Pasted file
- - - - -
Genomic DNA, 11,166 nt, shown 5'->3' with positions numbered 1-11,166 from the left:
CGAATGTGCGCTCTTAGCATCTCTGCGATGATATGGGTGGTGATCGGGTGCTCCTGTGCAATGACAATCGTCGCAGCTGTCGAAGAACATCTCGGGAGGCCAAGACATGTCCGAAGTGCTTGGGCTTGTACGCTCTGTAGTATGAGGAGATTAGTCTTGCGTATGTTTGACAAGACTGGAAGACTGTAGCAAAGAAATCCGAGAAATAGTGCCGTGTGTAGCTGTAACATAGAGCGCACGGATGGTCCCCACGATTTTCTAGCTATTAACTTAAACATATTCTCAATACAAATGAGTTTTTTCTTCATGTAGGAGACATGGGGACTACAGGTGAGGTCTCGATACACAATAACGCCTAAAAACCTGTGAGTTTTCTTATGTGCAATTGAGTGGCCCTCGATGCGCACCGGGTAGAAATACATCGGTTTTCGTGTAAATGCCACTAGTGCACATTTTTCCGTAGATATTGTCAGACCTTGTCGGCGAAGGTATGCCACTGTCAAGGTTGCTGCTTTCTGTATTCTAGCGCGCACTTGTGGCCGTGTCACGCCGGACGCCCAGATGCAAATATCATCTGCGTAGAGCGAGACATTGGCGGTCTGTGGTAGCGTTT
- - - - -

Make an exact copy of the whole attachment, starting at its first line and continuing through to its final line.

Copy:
Genomic DNA, 11,166 nt, shown 5'->3' with positions numbered 1-11,166 from the left:
CGAATGTGCGCTCTTAGCATCTCTGCGATGATATGGGTGGTGATCGGGTGCTCCTGTGCAATGACAATCGTCGCAGCTGTCGAAGAACATCTCGGGAGGCCAAGACATGTCCGAAGTGCTTGGGCTTGTACGCTCTGTAGTATGAGGAGATTAGTCTTGCGTATGTTTGACAAGACTGGAAGACTGTAGCAAAGAAATCCGAGAAATAGTGCCGTGTGTAGCTGTAACATAGAGCGCACGGATGGTCCCCACGATTTTCTAGCTATTAACTTAAACATATTCTCAATACAAATGAGTTTTTTCTTCATGTAGGAGACATGGGGACTACAGGTGAGGTCTCGATACACAATAACGCCTAAAAACCTGTGAGTTTTCTTATGTGCAATTGAGTGGCCCTCGATGCGCACCGGGTAGAAATACATCGGTTTTCGTGTAAATGCCACTAGTGCACATTTTTCCGTAGATATTGTCAGACCTTGTCGGCGAAGGTATGCCACTGTCAAGGTTGCTGCTTTCTGTATTCTAGCGCGCACTTGTGGCCGTGTCACGCCGGACGCCCAGATGCAAATATCATCTGCGTAGAGCGAGACATTGGCGGTCTGTGGTAGCGTTT